Dispatch, Mardi Gras du Carnaval: LNG 101: Travel Weekly
ON BOARD MARDI GRAS – Every Carnival Cruise Line ship since the first Mardi Gras in 1972 has sported a distinctive T-shaped funnel, and the last ship in the fleet, the 2020 version of Mardi Gras, is no different.
But in addition to the giant red and blue T-shaped funnel, the Mardi Gras has three smaller stacks. Painted white with a simple red stripe, these chimneys conceal vents for the three liquid natural gas tanks that make this vessel different from most others.
Compared to other Carnival ships, LNG engines add a different battery profile to Mardi Gras. Photo credit: Tom Stieghorst
Although there are a few cruise ships in Europe fueled by liquefied natural gas (LNG), Mardi Gras is the first ship to bring the innovative technology to North America. Cruise executives see a future in LNG as a cheaper, cleaner alternative to the traditional heavy diesel fuel that has powered passenger ships for the past 100 years.
Clean-burning natural gas offers great advantages over traditional fuel, especially now that cruise ships have had to drastically reduce the amount of sulfur emitted in their exhaust gases. Natural gas, which is primarily methane, does not produce sulfur dioxide when burned and much lower levels of nitrous oxide and particulate matter, two other pollutants from the combustion of fuel oil.
In addition, the supply of natural gas in North America is plentiful, making it cheaper to purchase on an energy equivalent basis than fuel oil.
Fit the bolt
Pretty scary. This is the verdict of Tom Stieghorst on the first roller coasters at sea.
Natural gas, however, requires special handling. It has to be liquefied to be a practical fuel, and that requires keeping it at a temperature of minus -259 degrees Fahrenheit. The three tanks built in the depths of Mardi Gras hold fuel at this temperature until it is ready to be burnt in the ship’s engines.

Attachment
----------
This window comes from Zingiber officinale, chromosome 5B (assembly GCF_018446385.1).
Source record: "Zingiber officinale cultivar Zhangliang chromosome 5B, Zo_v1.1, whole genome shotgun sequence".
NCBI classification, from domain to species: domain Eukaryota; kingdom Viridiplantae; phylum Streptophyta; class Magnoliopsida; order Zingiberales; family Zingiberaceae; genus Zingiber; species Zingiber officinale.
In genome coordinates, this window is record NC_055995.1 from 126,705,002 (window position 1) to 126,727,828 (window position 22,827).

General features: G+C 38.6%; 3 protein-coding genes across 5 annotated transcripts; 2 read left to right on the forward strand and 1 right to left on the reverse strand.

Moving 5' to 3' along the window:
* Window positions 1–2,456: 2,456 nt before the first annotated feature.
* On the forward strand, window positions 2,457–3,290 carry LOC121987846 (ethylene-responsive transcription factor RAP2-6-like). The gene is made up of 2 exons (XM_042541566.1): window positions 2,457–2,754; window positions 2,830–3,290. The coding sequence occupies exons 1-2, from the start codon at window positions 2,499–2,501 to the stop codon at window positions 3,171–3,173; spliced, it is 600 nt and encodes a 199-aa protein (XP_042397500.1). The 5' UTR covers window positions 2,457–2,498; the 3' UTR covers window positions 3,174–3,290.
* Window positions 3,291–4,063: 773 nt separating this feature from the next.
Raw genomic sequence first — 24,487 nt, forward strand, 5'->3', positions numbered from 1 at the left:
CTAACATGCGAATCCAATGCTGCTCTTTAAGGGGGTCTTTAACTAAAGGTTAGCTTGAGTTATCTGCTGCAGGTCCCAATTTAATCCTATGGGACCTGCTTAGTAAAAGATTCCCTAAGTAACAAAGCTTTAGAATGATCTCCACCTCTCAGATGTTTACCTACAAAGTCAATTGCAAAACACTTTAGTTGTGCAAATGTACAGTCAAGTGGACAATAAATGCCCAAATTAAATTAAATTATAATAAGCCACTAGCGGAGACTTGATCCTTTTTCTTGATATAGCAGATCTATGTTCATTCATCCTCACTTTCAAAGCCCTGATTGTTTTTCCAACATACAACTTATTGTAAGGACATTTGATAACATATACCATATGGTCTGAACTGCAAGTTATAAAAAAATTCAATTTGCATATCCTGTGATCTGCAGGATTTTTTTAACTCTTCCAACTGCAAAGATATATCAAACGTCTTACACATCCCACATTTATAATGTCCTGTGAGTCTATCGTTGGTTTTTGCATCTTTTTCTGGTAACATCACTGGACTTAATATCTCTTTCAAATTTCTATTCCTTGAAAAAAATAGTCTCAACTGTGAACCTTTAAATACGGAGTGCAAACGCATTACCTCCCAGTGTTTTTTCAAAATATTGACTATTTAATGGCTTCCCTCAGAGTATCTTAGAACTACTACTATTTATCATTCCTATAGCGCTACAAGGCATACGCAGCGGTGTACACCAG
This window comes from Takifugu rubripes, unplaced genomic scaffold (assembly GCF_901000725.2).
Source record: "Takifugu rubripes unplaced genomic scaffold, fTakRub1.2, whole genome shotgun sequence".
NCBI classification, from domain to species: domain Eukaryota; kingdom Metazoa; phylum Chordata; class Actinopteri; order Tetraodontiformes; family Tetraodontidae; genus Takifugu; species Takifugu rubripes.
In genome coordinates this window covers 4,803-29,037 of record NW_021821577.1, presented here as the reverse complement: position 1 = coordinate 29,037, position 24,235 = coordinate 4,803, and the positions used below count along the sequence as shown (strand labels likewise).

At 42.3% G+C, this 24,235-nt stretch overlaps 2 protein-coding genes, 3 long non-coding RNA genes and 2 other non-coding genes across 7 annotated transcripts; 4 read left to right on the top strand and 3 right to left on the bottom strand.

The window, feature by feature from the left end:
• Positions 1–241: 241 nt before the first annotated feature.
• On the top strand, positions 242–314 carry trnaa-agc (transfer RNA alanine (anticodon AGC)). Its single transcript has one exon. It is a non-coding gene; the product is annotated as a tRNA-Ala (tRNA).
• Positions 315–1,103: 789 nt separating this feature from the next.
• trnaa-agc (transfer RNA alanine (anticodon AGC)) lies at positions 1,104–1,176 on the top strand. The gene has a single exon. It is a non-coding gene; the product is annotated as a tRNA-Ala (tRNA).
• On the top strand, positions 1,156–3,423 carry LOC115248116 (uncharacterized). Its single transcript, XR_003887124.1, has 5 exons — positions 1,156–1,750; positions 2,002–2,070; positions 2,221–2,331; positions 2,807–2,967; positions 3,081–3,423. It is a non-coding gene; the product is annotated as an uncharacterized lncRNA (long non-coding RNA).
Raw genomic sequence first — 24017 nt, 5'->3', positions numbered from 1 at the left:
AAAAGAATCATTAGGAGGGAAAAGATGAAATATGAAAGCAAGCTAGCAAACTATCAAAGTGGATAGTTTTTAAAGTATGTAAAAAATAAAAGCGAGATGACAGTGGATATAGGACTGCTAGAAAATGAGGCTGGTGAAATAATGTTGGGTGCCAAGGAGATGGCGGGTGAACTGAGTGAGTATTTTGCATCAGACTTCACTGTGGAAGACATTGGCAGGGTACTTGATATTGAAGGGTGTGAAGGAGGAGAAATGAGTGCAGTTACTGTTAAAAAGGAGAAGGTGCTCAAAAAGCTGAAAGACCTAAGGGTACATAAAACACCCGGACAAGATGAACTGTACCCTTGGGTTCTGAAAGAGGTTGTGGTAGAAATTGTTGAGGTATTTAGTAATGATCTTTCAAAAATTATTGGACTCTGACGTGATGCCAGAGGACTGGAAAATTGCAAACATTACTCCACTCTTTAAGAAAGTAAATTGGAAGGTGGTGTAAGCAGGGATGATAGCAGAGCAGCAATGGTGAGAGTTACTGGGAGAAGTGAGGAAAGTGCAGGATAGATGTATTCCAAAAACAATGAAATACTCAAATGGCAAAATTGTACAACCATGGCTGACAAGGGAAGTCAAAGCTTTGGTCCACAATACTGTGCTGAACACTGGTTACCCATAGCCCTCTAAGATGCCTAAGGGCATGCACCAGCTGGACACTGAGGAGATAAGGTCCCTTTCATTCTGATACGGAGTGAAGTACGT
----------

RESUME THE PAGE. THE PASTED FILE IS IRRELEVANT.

“These tanks are insulated as you wouldn’t believe,” said Rich Pruitt, vice president of environmental operations for Carnival, who was aboard Mardi Gras on its pre-inaugural cruise in July from Port Canaveral.
Pruitt said the tanks keep the gas so cold that it actually has to go through a warming process before ignition to be burned. A very small amount of gas evaporates naturally and must be vented to prevent pressure build-up, which is the purpose of the three additional chimneys.
Mardi Gras meal
Tom Stieghorst reviewed the new dining options at Mardi Gras, including Shaquille O’Neal’s restaurant and his massive chicken cookie for breakfast.
The quartet of school bus-sized 16-cylinder engines that burn natural gas are basically the same as those that burn diesel fuel. One small difference, Pruitt said, is that natural gas does not burn under pressure in an engine cylinder, so a small amount of diesel fuel is injected with each piston stroke to trigger combustion.
When burned, natural gas produces no visible emissions, none of the belching black smoke that many diesel engines generate when first started. “There is effectively nothing, there is no smoke, there is no fog. This is what LNG provides us,” said Pruitt.